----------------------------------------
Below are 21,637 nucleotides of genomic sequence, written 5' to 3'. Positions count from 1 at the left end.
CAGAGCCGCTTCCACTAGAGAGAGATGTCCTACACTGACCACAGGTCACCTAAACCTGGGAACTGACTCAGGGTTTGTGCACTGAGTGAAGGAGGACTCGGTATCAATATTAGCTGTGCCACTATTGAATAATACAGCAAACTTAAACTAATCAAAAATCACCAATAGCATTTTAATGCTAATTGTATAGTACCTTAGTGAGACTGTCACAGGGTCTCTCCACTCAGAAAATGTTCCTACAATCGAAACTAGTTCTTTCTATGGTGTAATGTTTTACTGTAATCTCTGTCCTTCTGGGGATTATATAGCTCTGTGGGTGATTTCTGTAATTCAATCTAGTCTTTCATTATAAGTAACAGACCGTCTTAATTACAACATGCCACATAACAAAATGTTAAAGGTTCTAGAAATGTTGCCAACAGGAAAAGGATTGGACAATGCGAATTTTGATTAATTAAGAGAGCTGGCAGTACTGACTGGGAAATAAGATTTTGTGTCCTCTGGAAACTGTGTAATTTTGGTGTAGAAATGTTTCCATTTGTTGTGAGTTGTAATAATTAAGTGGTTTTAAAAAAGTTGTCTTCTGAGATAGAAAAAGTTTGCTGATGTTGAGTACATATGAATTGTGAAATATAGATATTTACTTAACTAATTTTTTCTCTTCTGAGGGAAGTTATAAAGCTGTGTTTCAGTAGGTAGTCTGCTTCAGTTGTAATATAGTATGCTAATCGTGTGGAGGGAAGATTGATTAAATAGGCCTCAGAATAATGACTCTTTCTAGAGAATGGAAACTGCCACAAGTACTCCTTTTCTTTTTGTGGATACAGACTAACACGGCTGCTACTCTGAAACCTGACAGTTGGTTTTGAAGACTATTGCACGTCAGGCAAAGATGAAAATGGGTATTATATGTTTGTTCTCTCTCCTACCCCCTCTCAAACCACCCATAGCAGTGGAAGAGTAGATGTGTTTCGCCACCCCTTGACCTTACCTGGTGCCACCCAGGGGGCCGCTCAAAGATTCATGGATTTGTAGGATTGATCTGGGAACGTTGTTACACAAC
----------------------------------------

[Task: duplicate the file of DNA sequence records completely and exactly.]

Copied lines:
Below are 21,637 nucleotides of genomic sequence, written 5' to 3'. Positions count from 1 at the left end.
CAGAGCCGCTTCCACTAGAGAGAGATGTCCTACACTGACCACAGGTCACCTAAACCTGGGAACTGACTCAGGGTTTGTGCACTGAGTGAAGGAGGACTCGGTATCAATATTAGCTGTGCCACTATTGAATAATACAGCAAACTTAAACTAATCAAAAATCACCAATAGCATTTTAATGCTAATTGTATAGTACCTTAGTGAGACTGTCACAGGGTCTCTCCACTCAGAAAATGTTCCTACAATCGAAACTAGTTCTTTCTATGGTGTAATGTTTTACTGTAATCTCTGTCCTTCTGGGGATTATATAGCTCTGTGGGTGATTTCTGTAATTCAATCTAGTCTTTCATTATAAGTAACAGACCGTCTTAATTACAACATGCCACATAACAAAATGTTAAAGGTTCTAGAAATGTTGCCAACAGGAAAAGGATTGGACAATGCGAATTTTGATTAATTAAGAGAGCTGGCAGTACTGACTGGGAAATAAGATTTTGTGTCCTCTGGAAACTGTGTAATTTTGGTGTAGAAATGTTTCCATTTGTTGTGAGTTGTAATAATTAAGTGGTTTTAAAAAAGTTGTCTTCTGAGATAGAAAAAGTTTGCTGATGTTGAGTACATATGAATTGTGAAATATAGATATTTACTTAACTAATTTTTTCTCTTCTGAGGGAAGTTATAAAGCTGTGTTTCAGTAGGTAGTCTGCTTCAGTTGTAATATAGTATGCTAATCGTGTGGAGGGAAGATTGATTAAATAGGCCTCAGAATAATGACTCTTTCTAGAGAATGGAAACTGCCACAAGTACTCCTTTTCTTTTTGTGGATACAGACTAACACGGCTGCTACTCTGAAACCTGACAGTTGGTTTTGAAGACTATTGCACGTCAGGCAAAGATGAAAATGGGTATTATATGTTTGTTCTCTCTCCTACCCCCTCTCAAACCACCCATAGCAGTGGAAGAGTAGATGTGTTTCGCCACCCCTTGACCTTACCTGGTGCCACCCAGGGGGCCGCTCAAAGATTCATGGATTTGTAGGATTGATCTGGGAACGTTGTTACACAAC